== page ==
This year my Dasara was memorable in more ways than one. I visited a temple almost every day. I sank in the festivities at Mysore when I visited the historical city most famous for its grand Dasara celebrations. And to top it all, I had a nature holiday at the ‘Scotland of India’ popularly known as Coorg or Kodagu. After a fleeting one-night stay at Mysore on a Friday, I arrived with my family on a fine Saturday afternoon at Hillstone Estate near Virajpet. We were ushered into a magnificent bungalow by Mr. Raju, the caretaker of the place. The bungalow was surrounded by a beautiful garden. Image The interiors of the bungalow were very inviting. A central garden in the large hall was particularly captivating. A sit-out with comfortable chairs reminded me of story books. Sadly, all I had with me was a self-improvement book. It made me wonder why on Earth I carried that and not a Wodehouse or Gerald Durell. Just as I was ruing about my choice of book, Mr, Raju invited us in. The four of us were shown into two impeccably furnished rooms. I shared mine with my little niece. Image Image Image Image Lunch followed. Mr. Joseph, the Malayali cook, cooked a sumptuous Kerala-style meal. Image Post-lunch I went on a recce. My niece was bowled over by the fireplace. She couldn’t wait to see it lit up. Image Image Image Image Image Image Image When I stepped out I noticed a kennel and from inside it peered a dog with an exceptionally large, grey face. As I approached the kennel, I heard a loud thumping on the wooden floor and endearing woofs. Eden, the estate dog, was as excited as we were. He was wagging his tail with great speed and asking to be let out. We were told that he is friendly and playful. On being let out, the adorable Neapolitan Mastiff stood up on his hind legs to give us all a hug. We had a great time playing with the fella. A dried coconut and orange served as excellent toys and to add to that there was a long twig that caught Eden’s fancy. After the awesome time we had with the majestic canine, we realised that all our clothes had large paw marks all over. The weather unexpectedly changed for the worse late in the afternoon. The incessant rains put on hold our plans of a walk through the coffee plantations surrounding the bungalow. Image Image Image Image Image Image Late in the evening was chai-pakoda time. We enjoyed our tea even as we devoured one crispy pakoda after another. The rains never ceased that evening. A game of badminton in the porch with my niece ended abruptly when I hit the shuttlecock onto the lampshade on the roof. Not knowing what to do next, we suddenly chanced upon a basketball near the fireplace. So for the next 15 minutes it was a game of bouncing the ball. The sound of us bouncing the ball awakened Eden who was unknown to us napping in his kennel. He started whining and wanted to join us. We couldn’t resist playing with him either. Keeping the ball aside, we marched to the kennel and let the big boy out. This time I gave him a good belly-rub. My niece found the big guy quite intimidating and watched the action from afar. Eden, was undoubtedly cherishing all the attention that the four of us were showering on him. The fireplace was lit up around 7pm. The four of us took turns warming ourselves. I spent the following two hours on the self-improvement book. Dinner was served at 9pm. Again, thanks to the rain, I decided to walk barefoot around the garden inside the bungalow instead of stepping out. Walking barefeet had a therapeutic effect and I walked for more than an hour. Image Image The next day I woke up around 6am to the chirping of birds. There were so many of them. Not surprising because the coffee plantation had hundreds of trees of various species. I spotted this very beautiful bird near the window. It was jet black with streaks of flaming orange. I went to grab my camera but by the time I approached the window the bird had flown away. Browsing the internet some days later I learnt it was the scarlet minivet. During the course of the day, I spotted many varieties of birds which I had never seen before such as the Vernal Hanging Parrot, Malabar Grey Hornbill, Velvet-fronted Nuthatch, Malabar Whistling Thrush, Golden-fronted Leafbird and some others which I am yet to identify. A Bottle-brush tree near the bungalow seemed to be a favourite with many of the birds. Image Image Image Image There was a slight drizzle in the air. After a breakfast of paper-like ‘neer dosas’ which melted in my mouth, my niece and I walked down the hills to the estate. Mr. Raju showed us around. We stopped near various trees and plants and our host explained the significance of each of them. It was truly a learning experience. A plantation worker’s children took us to a waterfall and a pond. By about 11am, were were back at the bungalow. The drizzle had by then stopped and we thought of playing badminton. Unfortunately, the game ended abruptly again when I skidded on the wet ground and sprained my muscle quite badly. I had to hobble around for the most of the second day. Lunch on Day 2 had ‘kozhukattas’ (steamed rice balls) on the menu. I relished them with a tangy sambar-like accompaniment. I did not play with Eden because of my painful right leg. My niece found a walking stick for me from the bungalow and we again had a walk though a small one down the plantation. Image Image Image Image Image Image The estate also had store houses and homes of plantation workers. Image Image Image We were leaving the next day, so I couldn’t resist the thought of playing with Eden. And again we had a great time with the big fella. I was so immersed in playing that I completely forgot about my injured leg. Later we noticed a basketball ring near the granary and my niece tried her hand with the game. Five pm was chai-pakoda time. After a round of bird-watching it was back to the bungalow. We warmed ourselves again at the fireplace after which I was back with the self-improvement book. For dinner, we again had a delicious Malabar spread. The speciality that night was ‘puttu’. I hit the sack around 1pm with a heavy heart. We had to leave the next morning. I couldn’t sleep that well and every now and then I could hear Eden shaking off the mud from off his body. He was walking around the garden. I would miss him the most. Image Image Image The final day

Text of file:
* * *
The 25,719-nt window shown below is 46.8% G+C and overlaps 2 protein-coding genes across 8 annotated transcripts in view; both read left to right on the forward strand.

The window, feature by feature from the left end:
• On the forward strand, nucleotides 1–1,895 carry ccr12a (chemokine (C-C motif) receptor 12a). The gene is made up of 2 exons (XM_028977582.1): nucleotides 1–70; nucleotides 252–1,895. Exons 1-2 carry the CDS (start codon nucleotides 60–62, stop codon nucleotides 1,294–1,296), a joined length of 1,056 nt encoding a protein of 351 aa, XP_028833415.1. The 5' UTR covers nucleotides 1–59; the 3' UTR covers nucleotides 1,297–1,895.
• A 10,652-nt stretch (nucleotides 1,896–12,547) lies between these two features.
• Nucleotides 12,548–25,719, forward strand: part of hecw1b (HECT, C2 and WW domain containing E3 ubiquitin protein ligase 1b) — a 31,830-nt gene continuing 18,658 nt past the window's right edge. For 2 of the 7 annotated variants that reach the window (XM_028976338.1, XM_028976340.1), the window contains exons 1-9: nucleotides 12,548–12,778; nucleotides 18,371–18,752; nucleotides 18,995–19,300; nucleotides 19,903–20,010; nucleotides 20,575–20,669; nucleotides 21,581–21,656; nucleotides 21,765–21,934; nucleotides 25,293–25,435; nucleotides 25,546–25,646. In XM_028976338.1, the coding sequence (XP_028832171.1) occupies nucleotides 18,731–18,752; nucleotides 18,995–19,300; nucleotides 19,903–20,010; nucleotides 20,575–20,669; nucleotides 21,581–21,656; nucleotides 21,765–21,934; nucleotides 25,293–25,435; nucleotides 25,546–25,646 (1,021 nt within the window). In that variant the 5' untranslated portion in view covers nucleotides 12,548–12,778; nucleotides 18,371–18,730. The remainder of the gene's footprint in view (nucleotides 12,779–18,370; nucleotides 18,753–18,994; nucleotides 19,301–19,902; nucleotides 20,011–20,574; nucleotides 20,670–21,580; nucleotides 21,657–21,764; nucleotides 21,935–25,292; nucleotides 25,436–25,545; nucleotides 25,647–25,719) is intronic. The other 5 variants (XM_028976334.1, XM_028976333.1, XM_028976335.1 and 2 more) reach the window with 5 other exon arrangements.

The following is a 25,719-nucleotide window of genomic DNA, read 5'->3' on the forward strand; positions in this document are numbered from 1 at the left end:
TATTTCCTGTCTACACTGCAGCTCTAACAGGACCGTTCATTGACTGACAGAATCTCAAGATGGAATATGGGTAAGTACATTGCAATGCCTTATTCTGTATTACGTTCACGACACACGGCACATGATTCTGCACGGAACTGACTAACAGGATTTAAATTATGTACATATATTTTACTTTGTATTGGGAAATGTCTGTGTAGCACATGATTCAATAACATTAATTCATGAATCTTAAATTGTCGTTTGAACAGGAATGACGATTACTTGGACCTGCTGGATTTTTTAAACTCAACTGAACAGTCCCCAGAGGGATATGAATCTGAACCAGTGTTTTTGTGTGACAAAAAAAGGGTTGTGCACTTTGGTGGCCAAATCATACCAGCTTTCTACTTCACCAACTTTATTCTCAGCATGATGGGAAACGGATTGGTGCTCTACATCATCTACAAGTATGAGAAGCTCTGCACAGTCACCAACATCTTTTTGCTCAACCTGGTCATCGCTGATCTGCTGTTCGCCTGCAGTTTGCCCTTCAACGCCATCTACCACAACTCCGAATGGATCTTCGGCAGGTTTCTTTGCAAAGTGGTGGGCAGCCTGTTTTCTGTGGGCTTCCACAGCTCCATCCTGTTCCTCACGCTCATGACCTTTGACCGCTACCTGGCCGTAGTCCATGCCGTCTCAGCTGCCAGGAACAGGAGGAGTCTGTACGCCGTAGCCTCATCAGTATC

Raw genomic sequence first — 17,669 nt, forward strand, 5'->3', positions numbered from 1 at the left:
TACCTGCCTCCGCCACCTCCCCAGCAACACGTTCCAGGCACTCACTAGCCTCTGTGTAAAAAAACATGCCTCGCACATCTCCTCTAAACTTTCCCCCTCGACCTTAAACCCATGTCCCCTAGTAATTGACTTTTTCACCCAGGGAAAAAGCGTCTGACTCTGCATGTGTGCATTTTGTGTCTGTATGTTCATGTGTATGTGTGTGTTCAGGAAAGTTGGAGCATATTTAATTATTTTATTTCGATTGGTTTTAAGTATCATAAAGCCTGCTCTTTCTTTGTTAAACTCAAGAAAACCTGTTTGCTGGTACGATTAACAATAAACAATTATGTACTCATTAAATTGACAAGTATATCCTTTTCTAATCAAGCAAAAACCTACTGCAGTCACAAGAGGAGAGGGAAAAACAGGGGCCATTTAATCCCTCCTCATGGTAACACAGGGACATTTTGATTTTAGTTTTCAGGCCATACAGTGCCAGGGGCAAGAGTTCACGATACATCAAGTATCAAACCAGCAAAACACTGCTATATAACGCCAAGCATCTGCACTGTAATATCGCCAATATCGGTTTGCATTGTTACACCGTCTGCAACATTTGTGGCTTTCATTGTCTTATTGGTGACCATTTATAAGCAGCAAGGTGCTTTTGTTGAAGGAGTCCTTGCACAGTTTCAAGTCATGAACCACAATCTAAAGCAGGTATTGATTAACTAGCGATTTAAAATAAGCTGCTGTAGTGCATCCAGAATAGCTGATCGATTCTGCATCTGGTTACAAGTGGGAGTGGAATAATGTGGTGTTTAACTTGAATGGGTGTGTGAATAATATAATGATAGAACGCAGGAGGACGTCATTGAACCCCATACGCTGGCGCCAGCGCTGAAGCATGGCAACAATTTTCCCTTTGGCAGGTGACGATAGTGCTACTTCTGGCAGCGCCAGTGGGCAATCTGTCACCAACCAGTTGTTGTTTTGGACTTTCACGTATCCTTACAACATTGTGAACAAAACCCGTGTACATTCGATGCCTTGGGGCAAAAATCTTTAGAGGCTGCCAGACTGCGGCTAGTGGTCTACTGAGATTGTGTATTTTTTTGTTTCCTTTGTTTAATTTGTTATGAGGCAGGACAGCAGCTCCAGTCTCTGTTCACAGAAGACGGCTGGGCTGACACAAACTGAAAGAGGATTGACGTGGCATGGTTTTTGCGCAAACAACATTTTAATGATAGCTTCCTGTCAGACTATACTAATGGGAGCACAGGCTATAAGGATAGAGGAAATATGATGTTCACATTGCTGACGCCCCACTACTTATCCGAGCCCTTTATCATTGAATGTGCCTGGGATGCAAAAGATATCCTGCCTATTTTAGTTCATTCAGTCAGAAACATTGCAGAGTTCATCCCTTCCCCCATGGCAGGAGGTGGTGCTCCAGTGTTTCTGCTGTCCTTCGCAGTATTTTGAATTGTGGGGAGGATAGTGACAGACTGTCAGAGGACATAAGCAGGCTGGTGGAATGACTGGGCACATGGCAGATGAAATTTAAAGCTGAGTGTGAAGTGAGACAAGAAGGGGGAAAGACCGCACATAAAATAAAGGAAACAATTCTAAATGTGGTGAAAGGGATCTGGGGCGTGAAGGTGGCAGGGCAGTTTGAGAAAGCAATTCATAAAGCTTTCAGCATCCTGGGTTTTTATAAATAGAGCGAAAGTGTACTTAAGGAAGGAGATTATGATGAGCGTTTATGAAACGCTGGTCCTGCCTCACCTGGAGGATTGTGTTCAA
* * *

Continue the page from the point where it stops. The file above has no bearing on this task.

To do a wee bit of bird-watching, I woke up around 5am. I went down the plantation at sunrise and again spotted a couple of vernal hanging parrots. For the first time, I also spotted a pair of woodpeckers. After about an hour, I made my way up the hill to the bungalow. Mr. Joseph served soft snow-white appams which just melted in my mouth. After 15 minutes of playtime with Eden, it was time to pack up. Bidding goodbye  to all was tough. The only consolation was that we could come back again for another holiday. Eden and his garden and the great hospitality we enjoyed at the bungalow will forever remain etched in my mind. Image Image     See also: Endless clicking on a road trip from Bangalore to Coorg and back https://sujnaturelover.wordpress.com/2013/10/20/endless-clicking-on-a-road-trip/ Dasara Doll Festival – I https://sujnaturelover.wordpress.com/2013/10/06/dasara-doll-festival/ Dasara Doll Festival – II https://sujnaturelover.wordpress.com/2013/10/08/dasara-doll-festival-ii/